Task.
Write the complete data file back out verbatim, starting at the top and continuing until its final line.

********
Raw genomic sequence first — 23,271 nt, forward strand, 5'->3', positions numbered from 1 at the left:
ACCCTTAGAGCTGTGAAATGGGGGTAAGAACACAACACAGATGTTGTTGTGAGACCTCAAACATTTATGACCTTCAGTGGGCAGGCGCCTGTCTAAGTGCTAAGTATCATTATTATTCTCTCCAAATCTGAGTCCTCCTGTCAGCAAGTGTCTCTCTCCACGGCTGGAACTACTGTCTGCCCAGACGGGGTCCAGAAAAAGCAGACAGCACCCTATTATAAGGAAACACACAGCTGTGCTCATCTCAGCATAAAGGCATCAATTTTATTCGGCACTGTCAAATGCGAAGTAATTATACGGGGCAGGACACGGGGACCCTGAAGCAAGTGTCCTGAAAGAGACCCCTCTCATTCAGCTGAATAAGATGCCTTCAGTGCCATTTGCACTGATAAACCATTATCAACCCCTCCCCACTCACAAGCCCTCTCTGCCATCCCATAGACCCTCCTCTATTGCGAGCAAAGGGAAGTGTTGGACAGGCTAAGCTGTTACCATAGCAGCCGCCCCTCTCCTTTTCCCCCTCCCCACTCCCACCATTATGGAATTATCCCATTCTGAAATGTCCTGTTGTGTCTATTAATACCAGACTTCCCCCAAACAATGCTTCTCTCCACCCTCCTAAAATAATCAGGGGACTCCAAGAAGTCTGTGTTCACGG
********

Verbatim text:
Raw genomic sequence first — 23,271 nt, forward strand, 5'->3', positions numbered from 1 at the left:
ACCCTTAGAGCTGTGAAATGGGGGTAAGAACACAACACAGATGTTGTTGTGAGACCTCAAACATTTATGACCTTCAGTGGGCAGGCGCCTGTCTAAGTGCTAAGTATCATTATTATTCTCTCCAAATCTGAGTCCTCCTGTCAGCAAGTGTCTCTCTCCACGGCTGGAACTACTGTCTGCCCAGACGGGGTCCAGAAAAAGCAGACAGCACCCTATTATAAGGAAACACACAGCTGTGCTCATCTCAGCATAAAGGCATCAATTTTATTCGGCACTGTCAAATGCGAAGTAATTATACGGGGCAGGACACGGGGACCCTGAAGCAAGTGTCCTGAAAGAGACCCCTCTCATTCAGCTGAATAAGATGCCTTCAGTGCCATTTGCACTGATAAACCATTATCAACCCCTCCCCACTCACAAGCCCTCTCTGCCATCCCATAGACCCTCCTCTATTGCGAGCAAAGGGAAGTGTTGGACAGGCTAAGCTGTTACCATAGCAGCCGCCCCTCTCCTTTTCCCCCTCCCCACTCCCACCATTATGGAATTATCCCATTCTGAAATGTCCTGTTGTGTCTATTAATACCAGACTTCCCCCAAACAATGCTTCTCTCCACCCTCCTAAAATAATCAGGGGACTCCAAGAAGTCTGTGTTCACGG